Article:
Aristea CyaneaGrass-Leaved Aristea
- Class and Order
- Triandria Monogynia
- Generic Character
- Petala 6. Stylus declinatus. Stigma infundibuliforme hians. Caps. infera polysperma.
- Specific Character and Synonyms
- ARISTEA cyanea. Ait. Kew. v. 1. p. 67
- IXIA africana floribus capitatis, spathis laceris. Linn. Sp. Pl. ed. 3. p. 51
- MORæA africana floribus capitatis spathis laceris. Murr. Syst. Vegetab. ed. 14. p. 93
- IXIA foliis ad radicem nervosis gramineis, floribus ac fructu convolutis. Burm. Afric. 191. t. 70. f. 2
- BERMUDIANA capensis, capitulis lanuginosis. Pet. sicc. 242
- GRAMEN eriophorum africanum flore lanato. Pluk. Mant. 98.
It will be seen, on consulting the synonyms, that this native of the Cape, though introduced to the Kew Garden by Mr. Masson in 1774, was long before known to a considerable number of Botanists, and it is curious to see the different opinions which they entertained of it; we abide by that of Mr. Aiton, who has called it Aristea, from the bearded appearance, we apprehend, of the Spathæ.
It is a small fibrous-rooted plant, rarely exceeding when in bloom the height of six or eight inches, and would be too insignificant for a green-house collection, were not its flowers of a very brilliant blue colour; indeed Miller, who appears evidently to have cultivated it, says, the flowers make little appearance, and so the plant is only kept for the sake of variety. Dict. 4to. ed. 6. Ixia africana.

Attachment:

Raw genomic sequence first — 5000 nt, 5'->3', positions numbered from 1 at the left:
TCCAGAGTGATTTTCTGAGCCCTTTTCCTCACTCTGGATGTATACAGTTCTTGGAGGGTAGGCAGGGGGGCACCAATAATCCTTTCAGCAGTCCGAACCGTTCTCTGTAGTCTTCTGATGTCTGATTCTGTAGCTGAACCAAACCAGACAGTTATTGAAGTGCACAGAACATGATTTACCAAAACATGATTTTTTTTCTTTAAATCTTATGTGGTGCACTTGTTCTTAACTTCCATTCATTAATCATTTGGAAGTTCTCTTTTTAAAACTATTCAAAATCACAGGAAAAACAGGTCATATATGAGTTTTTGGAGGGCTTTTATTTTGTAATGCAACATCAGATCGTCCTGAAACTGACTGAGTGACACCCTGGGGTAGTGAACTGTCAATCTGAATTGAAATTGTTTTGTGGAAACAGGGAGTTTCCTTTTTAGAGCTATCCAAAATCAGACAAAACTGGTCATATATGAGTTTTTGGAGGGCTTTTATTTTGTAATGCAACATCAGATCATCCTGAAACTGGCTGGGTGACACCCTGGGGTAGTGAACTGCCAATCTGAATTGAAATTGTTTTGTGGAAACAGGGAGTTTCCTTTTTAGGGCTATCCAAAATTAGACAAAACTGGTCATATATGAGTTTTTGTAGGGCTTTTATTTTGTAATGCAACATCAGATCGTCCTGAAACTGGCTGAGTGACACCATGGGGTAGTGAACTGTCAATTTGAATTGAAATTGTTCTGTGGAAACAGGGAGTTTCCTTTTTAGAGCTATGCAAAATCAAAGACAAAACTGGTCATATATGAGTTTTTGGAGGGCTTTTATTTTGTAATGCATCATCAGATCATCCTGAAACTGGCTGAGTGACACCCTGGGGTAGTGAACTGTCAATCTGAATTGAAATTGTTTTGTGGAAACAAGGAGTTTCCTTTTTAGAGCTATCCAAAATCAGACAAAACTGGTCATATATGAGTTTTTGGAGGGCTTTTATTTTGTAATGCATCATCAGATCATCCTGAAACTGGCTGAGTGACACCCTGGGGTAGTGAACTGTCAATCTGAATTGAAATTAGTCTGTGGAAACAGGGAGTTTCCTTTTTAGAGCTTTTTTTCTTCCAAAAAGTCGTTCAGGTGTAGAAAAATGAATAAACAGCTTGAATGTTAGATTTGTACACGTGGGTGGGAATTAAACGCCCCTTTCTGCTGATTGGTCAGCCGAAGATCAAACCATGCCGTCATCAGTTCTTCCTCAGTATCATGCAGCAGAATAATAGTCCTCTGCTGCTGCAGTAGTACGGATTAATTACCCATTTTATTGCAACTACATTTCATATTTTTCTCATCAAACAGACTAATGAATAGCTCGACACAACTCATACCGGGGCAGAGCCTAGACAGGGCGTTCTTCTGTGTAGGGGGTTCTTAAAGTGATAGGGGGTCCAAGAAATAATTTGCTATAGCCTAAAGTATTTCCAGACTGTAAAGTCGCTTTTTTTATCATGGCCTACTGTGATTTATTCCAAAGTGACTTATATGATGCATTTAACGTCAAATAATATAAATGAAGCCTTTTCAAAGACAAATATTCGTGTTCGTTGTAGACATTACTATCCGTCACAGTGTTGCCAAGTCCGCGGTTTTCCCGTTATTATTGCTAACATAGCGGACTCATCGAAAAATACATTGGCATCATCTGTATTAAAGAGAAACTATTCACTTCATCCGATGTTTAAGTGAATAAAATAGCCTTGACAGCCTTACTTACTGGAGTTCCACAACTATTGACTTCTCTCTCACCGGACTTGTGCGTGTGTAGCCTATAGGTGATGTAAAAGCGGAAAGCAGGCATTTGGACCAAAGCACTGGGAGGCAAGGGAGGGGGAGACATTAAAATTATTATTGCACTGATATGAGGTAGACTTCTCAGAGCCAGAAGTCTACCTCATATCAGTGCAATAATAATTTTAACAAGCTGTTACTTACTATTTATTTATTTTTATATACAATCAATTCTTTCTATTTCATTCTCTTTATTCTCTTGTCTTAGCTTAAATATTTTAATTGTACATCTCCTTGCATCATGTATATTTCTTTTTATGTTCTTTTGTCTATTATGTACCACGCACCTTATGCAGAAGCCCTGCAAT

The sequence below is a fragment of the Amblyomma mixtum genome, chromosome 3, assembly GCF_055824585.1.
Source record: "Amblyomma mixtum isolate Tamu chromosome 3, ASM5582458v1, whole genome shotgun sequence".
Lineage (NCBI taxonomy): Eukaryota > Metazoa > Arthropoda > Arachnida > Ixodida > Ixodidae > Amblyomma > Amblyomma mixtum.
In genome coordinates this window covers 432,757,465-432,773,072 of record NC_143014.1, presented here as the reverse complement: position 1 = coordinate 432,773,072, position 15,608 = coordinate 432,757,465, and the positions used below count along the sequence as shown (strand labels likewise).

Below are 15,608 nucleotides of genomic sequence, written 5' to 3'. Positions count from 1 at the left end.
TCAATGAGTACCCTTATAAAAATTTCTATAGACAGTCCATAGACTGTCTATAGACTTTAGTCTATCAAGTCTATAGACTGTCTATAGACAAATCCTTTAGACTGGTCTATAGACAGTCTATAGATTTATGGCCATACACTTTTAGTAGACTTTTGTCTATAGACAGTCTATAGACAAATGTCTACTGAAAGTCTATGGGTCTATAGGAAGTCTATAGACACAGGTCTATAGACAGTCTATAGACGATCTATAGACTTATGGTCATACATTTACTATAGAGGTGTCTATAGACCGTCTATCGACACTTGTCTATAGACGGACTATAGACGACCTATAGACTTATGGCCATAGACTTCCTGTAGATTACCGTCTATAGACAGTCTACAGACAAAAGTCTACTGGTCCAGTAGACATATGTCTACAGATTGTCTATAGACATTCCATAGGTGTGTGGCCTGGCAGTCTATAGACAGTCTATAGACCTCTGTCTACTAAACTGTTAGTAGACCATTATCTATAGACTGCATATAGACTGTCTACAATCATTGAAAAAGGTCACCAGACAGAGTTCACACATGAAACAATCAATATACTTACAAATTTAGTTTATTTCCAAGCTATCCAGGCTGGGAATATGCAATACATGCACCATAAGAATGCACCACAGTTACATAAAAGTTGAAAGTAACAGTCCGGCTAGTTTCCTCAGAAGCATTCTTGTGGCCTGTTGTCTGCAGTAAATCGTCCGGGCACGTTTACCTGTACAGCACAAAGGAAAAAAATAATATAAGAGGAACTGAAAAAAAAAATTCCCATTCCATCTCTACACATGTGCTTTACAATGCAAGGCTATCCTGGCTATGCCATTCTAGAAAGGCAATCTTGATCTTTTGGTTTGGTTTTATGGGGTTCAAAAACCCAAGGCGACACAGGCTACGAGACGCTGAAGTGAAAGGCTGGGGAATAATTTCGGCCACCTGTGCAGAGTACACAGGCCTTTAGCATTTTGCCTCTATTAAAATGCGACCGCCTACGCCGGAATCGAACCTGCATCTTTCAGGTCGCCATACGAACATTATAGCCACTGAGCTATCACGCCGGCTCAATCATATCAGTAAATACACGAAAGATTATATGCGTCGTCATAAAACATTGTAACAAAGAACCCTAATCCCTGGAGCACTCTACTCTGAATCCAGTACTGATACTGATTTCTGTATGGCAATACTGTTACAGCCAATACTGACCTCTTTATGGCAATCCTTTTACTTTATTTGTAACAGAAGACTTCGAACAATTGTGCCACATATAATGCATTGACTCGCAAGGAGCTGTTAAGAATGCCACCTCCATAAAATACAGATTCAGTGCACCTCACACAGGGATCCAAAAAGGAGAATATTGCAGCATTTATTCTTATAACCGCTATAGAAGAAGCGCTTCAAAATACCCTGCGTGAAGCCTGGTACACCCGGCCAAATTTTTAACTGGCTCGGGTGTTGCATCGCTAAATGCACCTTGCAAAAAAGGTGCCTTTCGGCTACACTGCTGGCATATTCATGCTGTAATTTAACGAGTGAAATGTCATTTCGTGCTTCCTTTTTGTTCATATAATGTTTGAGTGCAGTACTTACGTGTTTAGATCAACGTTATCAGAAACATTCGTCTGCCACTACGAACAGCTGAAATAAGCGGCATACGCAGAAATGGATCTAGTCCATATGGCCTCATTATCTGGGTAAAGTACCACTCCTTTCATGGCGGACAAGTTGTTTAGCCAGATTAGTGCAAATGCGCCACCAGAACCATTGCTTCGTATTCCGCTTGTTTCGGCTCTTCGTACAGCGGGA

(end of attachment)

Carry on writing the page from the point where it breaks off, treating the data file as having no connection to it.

Mr. Aiton tells us, that it flowers from April to June, yet Mr. Andrews, intent on giving to Messrs. Lee and Kennedy the credit of flowering it first, disregards this information, and is pleased to conjecture that the plant never flowered at Kew, because Mr. Aiton, as he alleges, has not given to it any specific character; not aware that, as a new genus, its parts of fructification are described at the end of the Hort. Kew. and that no specific character is ever given to a plant, where there is only one of a genus, and that for the most obvious reason.
The Aristea is a plant easily propagated by parting its roots, as well as by seeds, will succeed in a small pot, and though a green-house plant, will not be hurt by the moderate heat of the stove, but flower the better for it.
The blossoms do not expand fully unless the sun shines hot on them.